By Victor Ahiuma-Young
ORGANISED labour in the nationâ€™s telecommunication sector, under the umbrella of the Senior Staff Association of Communications, Transport and Corporations (SSACTAC), has declared interest in acquiring 75 per cent equity stake in the troubled national carrier, Nigeria Telecommunications (NITEL) Plc and its GSM arm, Mtel.
The Bureau for Public Enterprises (BPE), saddled with the responsibility of privatising NITEL, on Wednesday, said no fewer than 13 potential investorsÂ (excluding labour) have shown interest in buying at least 75per cent stake in NITEL.
BPE named some of the prospective investors to include the Nigerian arms of South Africaâ€™s MTN (MTNJ.J) and Emirates Telecommunications Corp (Etisalat) (ETEL.AD), MTNL India (MTNL.BO), a group involving Spainâ€™s Telefonica (TEF.MC) and Nigerian firm Globacom.
SSACTAC’ President-General, Mr. Adetunji Adesunkanmi, told Vanguard, yesterday, that theÂ union had got the backing of unnamed consortium of banks to finance the fund required and that the technical know- how was not a problem since members of the association have varied experiences spanning decades.
He said the association had written to BPE’s Director-General, Dr. Christopher Anyanwu, since August 25, on its interest in acquiring shares in the companies, but that up till yesterday, BPE had not invited it.
Adesunkanmi declared that the workers were very important in any decision concerning NITEL/MTel and warned that should the workers be relegated to the background, they would not hesitate to frustrate the sale, explaining that as at today, the workers are owed 13 and 11 months salaries arrears that amount to over N11 billion.
Part of the letter of interest the association sent to BPE and made available to Vanguard read in part: â€œWe are directed by the Central Working Committee (CWC) of our Association, the Senior Staff Association of Communications, Transport and Corporations (SSACTAC), to write in connection with the above mentioned subject matter in the ongoing bids for NITEL and MTEL SSACTAC is the recognised trade union body organising senior workers in the two telecommunications outfits, NFTEL and MTEL. Our over thirty (30) years interaction with the workforce who are the key assets in the two (2) telecommunications giants gives us a head start over ail other bidders.
We are interested in acquiring 75% of equity in the entire NITEL conglomerate and all of MTEL.
SSACTAC is willing to provide evidence of its ability to put in place the necessary technical, financial and administrative requirements to restore both outfits to profitable service to all stakeholders.â€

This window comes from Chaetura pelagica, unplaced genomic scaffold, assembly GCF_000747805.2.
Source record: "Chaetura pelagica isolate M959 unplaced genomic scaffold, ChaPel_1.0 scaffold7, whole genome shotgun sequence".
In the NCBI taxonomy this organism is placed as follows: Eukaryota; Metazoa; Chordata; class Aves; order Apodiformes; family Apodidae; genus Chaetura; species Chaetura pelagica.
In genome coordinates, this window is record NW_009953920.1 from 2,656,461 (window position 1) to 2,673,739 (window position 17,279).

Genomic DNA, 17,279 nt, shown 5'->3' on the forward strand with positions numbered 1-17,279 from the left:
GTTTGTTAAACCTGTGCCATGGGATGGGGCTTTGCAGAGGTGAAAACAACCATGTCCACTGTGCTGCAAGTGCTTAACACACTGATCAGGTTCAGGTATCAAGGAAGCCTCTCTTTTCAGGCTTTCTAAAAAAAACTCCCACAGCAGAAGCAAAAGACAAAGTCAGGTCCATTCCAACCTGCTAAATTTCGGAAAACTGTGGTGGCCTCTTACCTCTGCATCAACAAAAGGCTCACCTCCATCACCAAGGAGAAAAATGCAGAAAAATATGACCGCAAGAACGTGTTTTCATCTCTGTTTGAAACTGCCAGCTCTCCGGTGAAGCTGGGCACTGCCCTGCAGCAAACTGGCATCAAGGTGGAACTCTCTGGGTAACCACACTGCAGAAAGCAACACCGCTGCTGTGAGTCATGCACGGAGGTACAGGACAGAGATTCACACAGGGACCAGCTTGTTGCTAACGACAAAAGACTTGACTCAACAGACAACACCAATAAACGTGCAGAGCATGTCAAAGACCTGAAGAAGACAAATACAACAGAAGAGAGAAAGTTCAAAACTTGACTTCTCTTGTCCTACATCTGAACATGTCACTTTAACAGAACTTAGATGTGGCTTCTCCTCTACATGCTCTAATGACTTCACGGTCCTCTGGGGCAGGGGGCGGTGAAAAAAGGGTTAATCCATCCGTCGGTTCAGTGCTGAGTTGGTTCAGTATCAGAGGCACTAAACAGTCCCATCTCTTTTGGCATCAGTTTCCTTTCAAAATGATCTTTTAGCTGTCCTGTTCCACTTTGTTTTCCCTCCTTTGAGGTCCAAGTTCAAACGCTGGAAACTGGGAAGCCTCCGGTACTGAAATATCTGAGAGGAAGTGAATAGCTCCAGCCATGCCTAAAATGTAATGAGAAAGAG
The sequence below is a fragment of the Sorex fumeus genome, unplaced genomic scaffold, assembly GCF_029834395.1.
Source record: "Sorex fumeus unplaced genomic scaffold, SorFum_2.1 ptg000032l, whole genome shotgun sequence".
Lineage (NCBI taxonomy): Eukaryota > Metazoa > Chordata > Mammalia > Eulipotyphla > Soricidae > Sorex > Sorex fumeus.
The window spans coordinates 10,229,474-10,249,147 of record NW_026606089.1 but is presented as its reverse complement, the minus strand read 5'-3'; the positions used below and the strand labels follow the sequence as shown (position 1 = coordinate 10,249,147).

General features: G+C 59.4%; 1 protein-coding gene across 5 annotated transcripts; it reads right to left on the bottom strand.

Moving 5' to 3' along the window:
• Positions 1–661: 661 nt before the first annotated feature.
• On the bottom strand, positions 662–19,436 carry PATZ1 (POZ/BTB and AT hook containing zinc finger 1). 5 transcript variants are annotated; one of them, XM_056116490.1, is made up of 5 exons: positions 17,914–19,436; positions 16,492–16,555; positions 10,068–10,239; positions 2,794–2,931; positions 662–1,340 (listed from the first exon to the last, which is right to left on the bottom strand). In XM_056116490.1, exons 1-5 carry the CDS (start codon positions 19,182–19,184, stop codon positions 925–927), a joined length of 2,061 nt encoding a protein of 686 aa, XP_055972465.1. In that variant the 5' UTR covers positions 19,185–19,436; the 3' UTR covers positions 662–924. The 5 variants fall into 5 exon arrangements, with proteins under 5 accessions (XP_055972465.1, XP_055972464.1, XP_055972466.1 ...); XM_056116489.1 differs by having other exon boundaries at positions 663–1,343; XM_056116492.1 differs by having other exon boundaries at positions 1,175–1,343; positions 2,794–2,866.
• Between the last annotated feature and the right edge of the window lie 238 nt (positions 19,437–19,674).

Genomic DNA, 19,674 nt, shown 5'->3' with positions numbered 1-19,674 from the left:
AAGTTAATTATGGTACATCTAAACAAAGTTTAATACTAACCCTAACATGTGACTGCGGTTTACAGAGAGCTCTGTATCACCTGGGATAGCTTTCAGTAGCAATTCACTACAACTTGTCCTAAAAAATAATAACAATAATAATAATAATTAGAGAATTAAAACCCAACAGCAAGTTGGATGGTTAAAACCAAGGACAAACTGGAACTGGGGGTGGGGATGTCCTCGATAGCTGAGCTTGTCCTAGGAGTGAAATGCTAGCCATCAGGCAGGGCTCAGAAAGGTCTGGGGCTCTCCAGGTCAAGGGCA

On Tuesday, the Bureau for Public Enterprises (BPE) said it would evaluate interest from companies including the Nigerian arms of South Africaâ€™s MTN (MTNJ.J) and Emirates Telecommunications Corp (Etisalat) (ETEL.AD), MTNL India (MTNL.BO), a group involving Spainâ€™s Telefonica (TEF.MC) and Nigerian firm Globacom.
Africaâ€™s most populous nation is one of the worldâ€™s fastest growing mobile markets, adding 7 million new subscribers in the last quarter of 2008 alone, and has overtaken South Africa to become the biggest on the continent.
That could make it attractive to foreign investors, particularly if Nitelâ€™s MTEL mobile unit can be bought at the right price. But the government has struggled to sell Nitel, largely because of the state of its fixed line infrastructure.
The BPE said preference would be given to bidders seeking to acquire Nitelâ€™s fixed lines, its transmission backbone, components of its South Atlantic Terminal underwater cable (SAT-3) and mobile unit MTEL together.
Those bidding separately for MTEL must make necessary investments to detach MTEL from the Nitel networks, it said.
President Umaru Yarâ€™Adua last week instructed the new board of Nitel to privatise the company within 60 days, the latest in a series of deadlines which have come and gone for the sale.
Nitelâ€™s fixed lines have fallen to less than 100,000 from five times that figure in 2001, while MTEL subscribers have dropped to a few thousand. New investors have been hard to find.
Nigeria ended Nitelâ€™s monopoly in Africaâ€™s most populous nation in 2001 and tried to sell the operator the same year. However, preferred bidders failed to pay the $1.3 billion price tag by the deadline, leaving it in state hands.